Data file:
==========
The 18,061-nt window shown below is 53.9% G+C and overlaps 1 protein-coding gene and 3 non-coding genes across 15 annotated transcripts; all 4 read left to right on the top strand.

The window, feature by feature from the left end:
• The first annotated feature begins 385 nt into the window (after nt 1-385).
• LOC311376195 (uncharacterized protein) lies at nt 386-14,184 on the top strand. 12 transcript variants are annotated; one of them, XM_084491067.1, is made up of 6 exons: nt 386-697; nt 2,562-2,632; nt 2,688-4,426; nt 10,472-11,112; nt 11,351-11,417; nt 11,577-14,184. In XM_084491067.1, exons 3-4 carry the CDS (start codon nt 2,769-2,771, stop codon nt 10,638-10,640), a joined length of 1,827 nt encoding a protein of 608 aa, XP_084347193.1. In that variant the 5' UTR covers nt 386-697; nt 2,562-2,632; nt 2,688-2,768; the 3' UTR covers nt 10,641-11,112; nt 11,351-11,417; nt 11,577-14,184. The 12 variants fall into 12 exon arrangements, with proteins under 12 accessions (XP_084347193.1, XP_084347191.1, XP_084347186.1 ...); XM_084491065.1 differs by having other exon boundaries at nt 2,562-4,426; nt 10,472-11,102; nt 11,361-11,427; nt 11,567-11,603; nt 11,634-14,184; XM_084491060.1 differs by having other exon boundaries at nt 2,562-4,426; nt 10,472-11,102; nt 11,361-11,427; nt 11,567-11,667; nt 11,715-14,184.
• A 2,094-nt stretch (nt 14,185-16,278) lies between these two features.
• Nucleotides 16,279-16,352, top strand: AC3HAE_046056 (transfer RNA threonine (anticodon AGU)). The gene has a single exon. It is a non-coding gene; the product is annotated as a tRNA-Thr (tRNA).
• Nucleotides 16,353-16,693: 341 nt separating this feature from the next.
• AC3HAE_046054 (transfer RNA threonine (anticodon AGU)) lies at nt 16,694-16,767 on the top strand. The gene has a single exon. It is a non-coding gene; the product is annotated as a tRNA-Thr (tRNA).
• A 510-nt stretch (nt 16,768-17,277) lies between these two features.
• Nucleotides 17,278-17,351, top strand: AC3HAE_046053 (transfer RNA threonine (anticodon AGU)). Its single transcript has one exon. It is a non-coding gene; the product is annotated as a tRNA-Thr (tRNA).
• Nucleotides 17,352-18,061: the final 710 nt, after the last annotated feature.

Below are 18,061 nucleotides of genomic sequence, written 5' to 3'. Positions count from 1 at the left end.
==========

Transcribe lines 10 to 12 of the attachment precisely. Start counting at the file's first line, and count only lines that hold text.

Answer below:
• Nucleotides 17,278-17,351, top strand: AC3HAE_046053 (transfer RNA threonine (anticodon AGU)). Its single transcript has one exon. It is a non-coding gene; the product is annotated as a tRNA-Thr (tRNA).
• Nucleotides 17,352-18,061: the final 710 nt, after the last annotated feature.

Below are 18,061 nucleotides of genomic sequence, written 5' to 3'. Positions count from 1 at the left end.